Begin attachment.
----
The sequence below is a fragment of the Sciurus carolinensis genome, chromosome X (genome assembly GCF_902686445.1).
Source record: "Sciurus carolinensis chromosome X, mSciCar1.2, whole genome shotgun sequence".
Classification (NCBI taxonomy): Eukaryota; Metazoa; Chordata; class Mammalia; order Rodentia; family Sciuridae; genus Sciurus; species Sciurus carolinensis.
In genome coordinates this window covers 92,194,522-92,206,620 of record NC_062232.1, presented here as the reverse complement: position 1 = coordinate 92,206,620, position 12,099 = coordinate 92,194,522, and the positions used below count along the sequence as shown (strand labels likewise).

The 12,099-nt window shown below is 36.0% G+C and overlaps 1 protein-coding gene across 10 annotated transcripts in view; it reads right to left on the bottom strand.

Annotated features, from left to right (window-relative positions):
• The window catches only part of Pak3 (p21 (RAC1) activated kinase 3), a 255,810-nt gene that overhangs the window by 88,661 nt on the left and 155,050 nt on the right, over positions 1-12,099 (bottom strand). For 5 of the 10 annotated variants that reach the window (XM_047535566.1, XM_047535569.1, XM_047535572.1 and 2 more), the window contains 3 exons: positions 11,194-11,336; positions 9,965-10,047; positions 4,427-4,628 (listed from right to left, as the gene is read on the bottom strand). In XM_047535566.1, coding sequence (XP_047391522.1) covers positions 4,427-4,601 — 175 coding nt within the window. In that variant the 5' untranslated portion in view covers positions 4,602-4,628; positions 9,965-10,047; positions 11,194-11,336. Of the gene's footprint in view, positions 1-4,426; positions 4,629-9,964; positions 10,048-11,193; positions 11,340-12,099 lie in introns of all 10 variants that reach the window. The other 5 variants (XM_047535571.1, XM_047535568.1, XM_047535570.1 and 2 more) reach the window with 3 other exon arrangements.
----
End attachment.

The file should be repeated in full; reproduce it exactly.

The sequence below is a fragment of the Sciurus carolinensis genome, chromosome X (genome assembly GCF_902686445.1).
Source record: "Sciurus carolinensis chromosome X, mSciCar1.2, whole genome shotgun sequence".
Classification (NCBI taxonomy): Eukaryota; Metazoa; Chordata; class Mammalia; order Rodentia; family Sciuridae; genus Sciurus; species Sciurus carolinensis.
In genome coordinates this window covers 92,194,522-92,206,620 of record NC_062232.1, presented here as the reverse complement: position 1 = coordinate 92,206,620, position 12,099 = coordinate 92,194,522, and the positions used below count along the sequence as shown (strand labels likewise).

The 12,099-nt window shown below is 36.0% G+C and overlaps 1 protein-coding gene across 10 annotated transcripts in view; it reads right to left on the bottom strand.

Annotated features, from left to right (window-relative positions):
• The window catches only part of Pak3 (p21 (RAC1) activated kinase 3), a 255,810-nt gene that overhangs the window by 88,661 nt on the left and 155,050 nt on the right, over positions 1-12,099 (bottom strand). For 5 of the 10 annotated variants that reach the window (XM_047535566.1, XM_047535569.1, XM_047535572.1 and 2 more), the window contains 3 exons: positions 11,194-11,336; positions 9,965-10,047; positions 4,427-4,628 (listed from right to left, as the gene is read on the bottom strand). In XM_047535566.1, coding sequence (XP_047391522.1) covers positions 4,427-4,601 — 175 coding nt within the window. In that variant the 5' untranslated portion in view covers positions 4,602-4,628; positions 9,965-10,047; positions 11,194-11,336. Of the gene's footprint in view, positions 1-4,426; positions 4,629-9,964; positions 10,048-11,193; positions 11,340-12,099 lie in introns of all 10 variants that reach the window. The other 5 variants (XM_047535571.1, XM_047535568.1, XM_047535570.1 and 2 more) reach the window with 3 other exon arrangements.